One ongoing challenge for us as a business is that our international markets are growing significantly, so global distribution from our Eco Factory in Dorset, UK, (and so, our absolute carbon footprint) is increasing rapidly. As we grow, we intend to grow responsibly.
Our commitment to CarbonNeutral®
CarbonNeutral® certification, from The CarbonNeutral Company, is the global standard for businesses, products or services that have measured, reduced and offset their carbon emissions to net zero, set out in accordance with the rules and regulations of The CarbonNeutral Protocol.
To maintain our independently verified CarbonNeutral® accreditation, we go through a rigorous annual process measuring CO2 emissions of our business including relevant scope 1, 2 and 3 emissions: commuting and business travel (both national and international journeys) for all UK staff, waste from retail, factory and distribution, UK distribution transport and energy use for all our UK premises.
For the period 2013/2014, we have purchased carbon credits from The CarbonNeutral Company supporting two specific projects: The Improved Cookstove Project in Southern India and the Makira Forest Protection Project in Madagascar, which are profiled below. We have chosen these projects as they reflect our goals of improving health and well-being (cookstoves) and protecting biodiversity (Makira).
Improved Cookstove Project, Southern India
This project helps reduce health risks from smoke pollution in the home and lower fuel costs for families across Southern India by subsidising fuel-efficient biomass stoves.
The Global Burden of Disease Study 2010 estimates that exposure to smoke from the simple act of cooking is the fourth worst risk factor for disease in developing countries.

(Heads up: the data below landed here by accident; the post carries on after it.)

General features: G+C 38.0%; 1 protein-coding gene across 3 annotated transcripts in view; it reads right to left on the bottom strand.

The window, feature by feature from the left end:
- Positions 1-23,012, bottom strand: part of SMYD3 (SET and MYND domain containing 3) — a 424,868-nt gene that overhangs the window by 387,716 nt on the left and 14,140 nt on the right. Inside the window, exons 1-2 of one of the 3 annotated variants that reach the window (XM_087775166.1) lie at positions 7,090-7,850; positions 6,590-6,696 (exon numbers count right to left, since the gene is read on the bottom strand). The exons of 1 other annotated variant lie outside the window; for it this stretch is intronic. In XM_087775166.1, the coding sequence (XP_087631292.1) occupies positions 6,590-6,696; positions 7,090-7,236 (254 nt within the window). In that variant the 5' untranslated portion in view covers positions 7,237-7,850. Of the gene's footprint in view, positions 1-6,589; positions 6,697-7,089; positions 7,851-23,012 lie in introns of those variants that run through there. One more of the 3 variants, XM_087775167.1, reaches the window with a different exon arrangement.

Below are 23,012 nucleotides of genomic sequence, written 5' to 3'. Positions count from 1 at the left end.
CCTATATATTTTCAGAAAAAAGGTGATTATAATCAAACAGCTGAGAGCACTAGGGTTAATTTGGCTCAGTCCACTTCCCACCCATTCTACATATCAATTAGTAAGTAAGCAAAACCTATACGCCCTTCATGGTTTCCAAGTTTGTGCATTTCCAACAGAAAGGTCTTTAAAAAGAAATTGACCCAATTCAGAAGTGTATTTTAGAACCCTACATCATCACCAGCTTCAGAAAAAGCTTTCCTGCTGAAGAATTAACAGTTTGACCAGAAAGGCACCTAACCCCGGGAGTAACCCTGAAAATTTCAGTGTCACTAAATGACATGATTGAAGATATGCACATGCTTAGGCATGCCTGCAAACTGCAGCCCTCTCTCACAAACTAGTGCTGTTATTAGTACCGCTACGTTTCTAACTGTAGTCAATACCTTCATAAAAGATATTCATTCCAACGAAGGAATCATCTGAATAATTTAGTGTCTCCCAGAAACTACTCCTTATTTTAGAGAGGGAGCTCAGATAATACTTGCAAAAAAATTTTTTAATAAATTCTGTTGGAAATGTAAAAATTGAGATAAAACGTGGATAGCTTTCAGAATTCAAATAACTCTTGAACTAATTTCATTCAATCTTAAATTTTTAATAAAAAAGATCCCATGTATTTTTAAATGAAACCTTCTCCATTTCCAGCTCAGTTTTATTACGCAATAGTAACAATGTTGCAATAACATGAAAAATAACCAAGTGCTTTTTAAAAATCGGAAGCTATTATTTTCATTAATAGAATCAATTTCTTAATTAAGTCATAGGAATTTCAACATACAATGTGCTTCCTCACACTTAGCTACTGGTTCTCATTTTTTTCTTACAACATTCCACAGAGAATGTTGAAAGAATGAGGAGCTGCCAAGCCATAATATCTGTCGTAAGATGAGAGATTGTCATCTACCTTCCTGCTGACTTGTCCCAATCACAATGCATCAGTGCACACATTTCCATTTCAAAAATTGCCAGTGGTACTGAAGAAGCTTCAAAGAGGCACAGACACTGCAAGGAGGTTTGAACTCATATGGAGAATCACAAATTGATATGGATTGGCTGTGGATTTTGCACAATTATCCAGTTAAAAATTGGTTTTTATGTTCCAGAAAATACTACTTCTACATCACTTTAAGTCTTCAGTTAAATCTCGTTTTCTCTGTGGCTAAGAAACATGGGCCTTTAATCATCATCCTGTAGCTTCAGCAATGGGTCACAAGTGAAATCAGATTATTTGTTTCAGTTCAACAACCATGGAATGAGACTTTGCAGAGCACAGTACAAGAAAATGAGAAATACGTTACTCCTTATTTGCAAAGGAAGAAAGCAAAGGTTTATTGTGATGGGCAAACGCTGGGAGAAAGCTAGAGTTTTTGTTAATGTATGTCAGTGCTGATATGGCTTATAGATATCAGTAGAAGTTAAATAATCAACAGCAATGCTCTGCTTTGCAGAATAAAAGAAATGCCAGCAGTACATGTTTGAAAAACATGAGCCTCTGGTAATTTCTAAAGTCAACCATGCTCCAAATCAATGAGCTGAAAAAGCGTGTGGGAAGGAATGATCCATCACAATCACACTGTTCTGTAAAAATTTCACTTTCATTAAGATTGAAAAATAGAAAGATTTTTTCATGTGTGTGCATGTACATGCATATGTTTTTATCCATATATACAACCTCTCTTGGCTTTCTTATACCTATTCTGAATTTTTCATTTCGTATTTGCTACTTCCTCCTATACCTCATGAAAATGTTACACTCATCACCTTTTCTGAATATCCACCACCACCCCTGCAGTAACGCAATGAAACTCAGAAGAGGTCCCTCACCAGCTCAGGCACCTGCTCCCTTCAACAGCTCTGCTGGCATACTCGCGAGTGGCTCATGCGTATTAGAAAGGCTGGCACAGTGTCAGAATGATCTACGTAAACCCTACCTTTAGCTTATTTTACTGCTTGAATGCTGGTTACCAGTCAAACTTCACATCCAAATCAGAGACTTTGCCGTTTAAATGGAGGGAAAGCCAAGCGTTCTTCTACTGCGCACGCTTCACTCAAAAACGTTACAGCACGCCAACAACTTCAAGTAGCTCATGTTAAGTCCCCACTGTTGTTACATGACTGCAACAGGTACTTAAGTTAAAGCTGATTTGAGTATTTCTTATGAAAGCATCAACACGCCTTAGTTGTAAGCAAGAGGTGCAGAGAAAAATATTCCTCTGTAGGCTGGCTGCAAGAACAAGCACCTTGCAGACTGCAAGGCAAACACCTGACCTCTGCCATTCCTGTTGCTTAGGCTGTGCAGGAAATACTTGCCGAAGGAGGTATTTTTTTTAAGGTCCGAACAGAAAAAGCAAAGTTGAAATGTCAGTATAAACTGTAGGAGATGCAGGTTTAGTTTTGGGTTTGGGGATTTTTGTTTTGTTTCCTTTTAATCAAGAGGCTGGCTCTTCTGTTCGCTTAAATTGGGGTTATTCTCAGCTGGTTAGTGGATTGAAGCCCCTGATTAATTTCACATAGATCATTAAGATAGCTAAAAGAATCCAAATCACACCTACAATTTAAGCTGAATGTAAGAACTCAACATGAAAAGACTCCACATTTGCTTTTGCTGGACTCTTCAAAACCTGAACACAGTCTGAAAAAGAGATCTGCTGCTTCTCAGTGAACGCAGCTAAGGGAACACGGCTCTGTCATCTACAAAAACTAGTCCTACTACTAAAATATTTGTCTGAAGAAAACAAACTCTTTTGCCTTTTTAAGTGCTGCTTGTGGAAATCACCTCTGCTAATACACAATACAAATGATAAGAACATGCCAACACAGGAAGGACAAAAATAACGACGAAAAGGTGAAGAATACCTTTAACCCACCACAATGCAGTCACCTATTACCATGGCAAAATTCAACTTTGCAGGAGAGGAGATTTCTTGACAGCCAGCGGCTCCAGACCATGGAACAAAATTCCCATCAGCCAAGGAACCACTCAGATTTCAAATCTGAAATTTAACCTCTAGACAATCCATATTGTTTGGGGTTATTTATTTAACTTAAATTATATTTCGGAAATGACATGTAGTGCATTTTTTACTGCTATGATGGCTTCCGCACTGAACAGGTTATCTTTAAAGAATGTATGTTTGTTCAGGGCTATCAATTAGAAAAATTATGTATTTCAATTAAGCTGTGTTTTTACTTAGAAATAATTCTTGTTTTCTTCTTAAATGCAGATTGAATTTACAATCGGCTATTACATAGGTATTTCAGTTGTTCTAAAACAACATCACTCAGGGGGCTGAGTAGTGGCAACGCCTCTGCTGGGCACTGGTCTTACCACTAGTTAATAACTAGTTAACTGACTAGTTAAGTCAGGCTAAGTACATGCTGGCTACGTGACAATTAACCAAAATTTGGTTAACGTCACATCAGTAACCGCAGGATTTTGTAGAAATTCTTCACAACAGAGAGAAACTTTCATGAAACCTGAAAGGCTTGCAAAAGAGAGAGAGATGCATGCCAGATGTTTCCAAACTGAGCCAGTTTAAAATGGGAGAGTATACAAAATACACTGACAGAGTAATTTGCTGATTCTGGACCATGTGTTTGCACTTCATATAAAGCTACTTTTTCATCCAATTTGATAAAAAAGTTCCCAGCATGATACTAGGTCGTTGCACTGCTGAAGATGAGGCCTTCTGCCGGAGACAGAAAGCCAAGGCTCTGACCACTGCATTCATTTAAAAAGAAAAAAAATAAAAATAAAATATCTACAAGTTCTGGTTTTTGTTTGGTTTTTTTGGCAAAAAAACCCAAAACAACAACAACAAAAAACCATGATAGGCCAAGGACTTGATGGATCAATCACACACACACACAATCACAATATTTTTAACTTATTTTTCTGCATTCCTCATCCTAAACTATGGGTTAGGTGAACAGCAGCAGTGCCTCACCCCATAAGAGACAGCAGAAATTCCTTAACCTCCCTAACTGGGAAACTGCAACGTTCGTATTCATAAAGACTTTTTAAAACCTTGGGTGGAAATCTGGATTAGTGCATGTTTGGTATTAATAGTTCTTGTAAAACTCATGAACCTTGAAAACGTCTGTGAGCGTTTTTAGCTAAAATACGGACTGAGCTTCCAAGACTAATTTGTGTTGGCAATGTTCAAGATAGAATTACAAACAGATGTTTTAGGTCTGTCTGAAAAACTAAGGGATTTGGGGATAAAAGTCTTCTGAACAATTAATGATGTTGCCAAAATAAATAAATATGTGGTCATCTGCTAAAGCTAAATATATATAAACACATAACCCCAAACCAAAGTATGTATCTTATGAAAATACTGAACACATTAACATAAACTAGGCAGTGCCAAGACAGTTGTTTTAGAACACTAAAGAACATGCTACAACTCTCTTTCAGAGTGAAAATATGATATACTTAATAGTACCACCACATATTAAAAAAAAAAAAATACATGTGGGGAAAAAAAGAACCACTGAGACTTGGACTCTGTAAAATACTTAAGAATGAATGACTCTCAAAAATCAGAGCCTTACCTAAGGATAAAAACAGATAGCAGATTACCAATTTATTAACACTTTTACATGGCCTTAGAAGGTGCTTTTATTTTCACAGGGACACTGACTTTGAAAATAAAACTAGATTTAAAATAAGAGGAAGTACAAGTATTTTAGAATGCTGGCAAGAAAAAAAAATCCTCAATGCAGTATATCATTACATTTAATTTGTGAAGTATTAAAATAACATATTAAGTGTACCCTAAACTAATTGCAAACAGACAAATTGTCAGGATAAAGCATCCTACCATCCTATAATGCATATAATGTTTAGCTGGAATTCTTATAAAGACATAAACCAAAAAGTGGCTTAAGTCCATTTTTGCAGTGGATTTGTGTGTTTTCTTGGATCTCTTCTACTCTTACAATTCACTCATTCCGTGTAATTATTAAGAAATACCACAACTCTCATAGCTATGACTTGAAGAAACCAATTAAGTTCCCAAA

Makira Forest Protection Project, Madagascar
Helping to protect one of the world’s top five biodiversity hotspots by limiting deforestation and working with communities to support low-impact farming practices. Our Director of Natural Health, Susan Curtis, visited the project in early 2015 and saw first hand the difference the project is making to the local community: through the project they have been learning about sustainable farming, setting up fish farms and creating an eco-lodge for tourists to provide income and give them the means to support themselves while protecting their precious environment. You can see pictures from her visit on our facebook page here.
We source a number of our fairly traded organic essential oils from northern Madagascar so we’re keen to help protect the region’s natural wealth of biodiversity.
Mitigating climate change impacts in our supply chain
During 2013 we ran a series of workshops to develop our sustainability strategy and looked at global trends and how they impact our business. We quickly realised during this process that climate change was already having a material impact on our supply chain - in particular the quality, price and availability of our key raw materials - plants and essential oils.
As we visit our suppliers around the world, we've come across some really inspiring stories from farmers taking steps to protect their crops from climate change related impacts. For example, our tea tree essential oil producers in Nanyuki, Kenya, survived a drought that devastated their region in 2008 by building a series of small ponds to help conserve water. Some of the farmers also use the ponds for fish: extra protein for the family and a secondary source of income too!
We’re busy visiting and talking to more of our suppliers to find out what their challenges are and how we can support them.
Lobbying and raising consumer awareness
We also support climate change campaigns, such as Greenpeace's I ♥ Arctic campaign. Back in 2013 we helped to raise the profile of the campaign with our customers - with a social media campaign, point of sale promotions and even a visit to our Covent Garden flagship store from Paula the Polar Bear! We were delighted at this week's news (Sept 2015) that Shell have announced an end to drilling in the Alaskan arctic for the foreseeable future - victory for the campaign! We are planning other ways to engage our customers on energy use in the home and switching to renewable energy.Answered at 04:33PM on 06 Tuesday Oct 2015
Climate change threatens the basic necessities of human life all around the world - access to water, food production, health, land, biodiversity, peace and stability. Climate change is an unprecedented issue, unique to our civilisation, and action is needed to prevent dangerous anthropogenic (human induced) interference with the climate system.